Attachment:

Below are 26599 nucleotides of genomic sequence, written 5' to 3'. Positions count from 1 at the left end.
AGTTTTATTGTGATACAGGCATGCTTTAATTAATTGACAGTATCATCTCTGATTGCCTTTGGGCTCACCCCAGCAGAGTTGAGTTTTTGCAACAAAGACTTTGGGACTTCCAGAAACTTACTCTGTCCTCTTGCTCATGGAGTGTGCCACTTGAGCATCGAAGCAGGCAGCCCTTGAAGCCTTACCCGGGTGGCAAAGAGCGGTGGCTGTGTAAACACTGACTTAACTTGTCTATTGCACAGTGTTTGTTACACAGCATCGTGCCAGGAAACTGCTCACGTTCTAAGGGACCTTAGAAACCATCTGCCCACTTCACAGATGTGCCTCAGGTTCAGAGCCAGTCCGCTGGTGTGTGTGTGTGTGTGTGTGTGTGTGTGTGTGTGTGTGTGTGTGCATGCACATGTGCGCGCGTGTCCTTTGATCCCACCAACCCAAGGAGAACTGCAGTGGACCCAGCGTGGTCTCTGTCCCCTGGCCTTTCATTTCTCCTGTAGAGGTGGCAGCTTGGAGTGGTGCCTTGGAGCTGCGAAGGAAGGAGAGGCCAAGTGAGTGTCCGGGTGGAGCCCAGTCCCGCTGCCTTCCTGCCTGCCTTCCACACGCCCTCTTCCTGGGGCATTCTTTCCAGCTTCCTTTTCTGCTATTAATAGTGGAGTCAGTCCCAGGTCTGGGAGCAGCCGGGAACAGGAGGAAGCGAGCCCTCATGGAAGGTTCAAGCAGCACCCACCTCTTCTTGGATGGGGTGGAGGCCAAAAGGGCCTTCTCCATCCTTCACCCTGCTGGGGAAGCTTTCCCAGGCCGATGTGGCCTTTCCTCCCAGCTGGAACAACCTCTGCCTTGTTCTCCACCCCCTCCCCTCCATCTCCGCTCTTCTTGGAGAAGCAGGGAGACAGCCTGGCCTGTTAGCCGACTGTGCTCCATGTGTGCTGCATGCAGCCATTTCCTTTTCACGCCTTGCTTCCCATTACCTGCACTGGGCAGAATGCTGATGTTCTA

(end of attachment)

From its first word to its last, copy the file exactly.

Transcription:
Below are 26599 nucleotides of genomic sequence, written 5' to 3'. Positions count from 1 at the left end.
AGTTTTATTGTGATACAGGCATGCTTTAATTAATTGACAGTATCATCTCTGATTGCCTTTGGGCTCACCCCAGCAGAGTTGAGTTTTTGCAACAAAGACTTTGGGACTTCCAGAAACTTACTCTGTCCTCTTGCTCATGGAGTGTGCCACTTGAGCATCGAAGCAGGCAGCCCTTGAAGCCTTACCCGGGTGGCAAAGAGCGGTGGCTGTGTAAACACTGACTTAACTTGTCTATTGCACAGTGTTTGTTACACAGCATCGTGCCAGGAAACTGCTCACGTTCTAAGGGACCTTAGAAACCATCTGCCCACTTCACAGATGTGCCTCAGGTTCAGAGCCAGTCCGCTGGTGTGTGTGTGTGTGTGTGTGTGTGTGTGTGTGTGTGTGTGTGTGCATGCACATGTGCGCGCGTGTCCTTTGATCCCACCAACCCAAGGAGAACTGCAGTGGACCCAGCGTGGTCTCTGTCCCCTGGCCTTTCATTTCTCCTGTAGAGGTGGCAGCTTGGAGTGGTGCCTTGGAGCTGCGAAGGAAGGAGAGGCCAAGTGAGTGTCCGGGTGGAGCCCAGTCCCGCTGCCTTCCTGCCTGCCTTCCACACGCCCTCTTCCTGGGGCATTCTTTCCAGCTTCCTTTTCTGCTATTAATAGTGGAGTCAGTCCCAGGTCTGGGAGCAGCCGGGAACAGGAGGAAGCGAGCCCTCATGGAAGGTTCAAGCAGCACCCACCTCTTCTTGGATGGGGTGGAGGCCAAAAGGGCCTTCTCCATCCTTCACCCTGCTGGGGAAGCTTTCCCAGGCCGATGTGGCCTTTCCTCCCAGCTGGAACAACCTCTGCCTTGTTCTCCACCCCCTCCCCTCCATCTCCGCTCTTCTTGGAGAAGCAGGGAGACAGCCTGGCCTGTTAGCCGACTGTGCTCCATGTGTGCTGCATGCAGCCATTTCCTTTTCACGCCTTGCTTCCCATTACCTGCACTGGGCAGAATGCTGATGTTCTA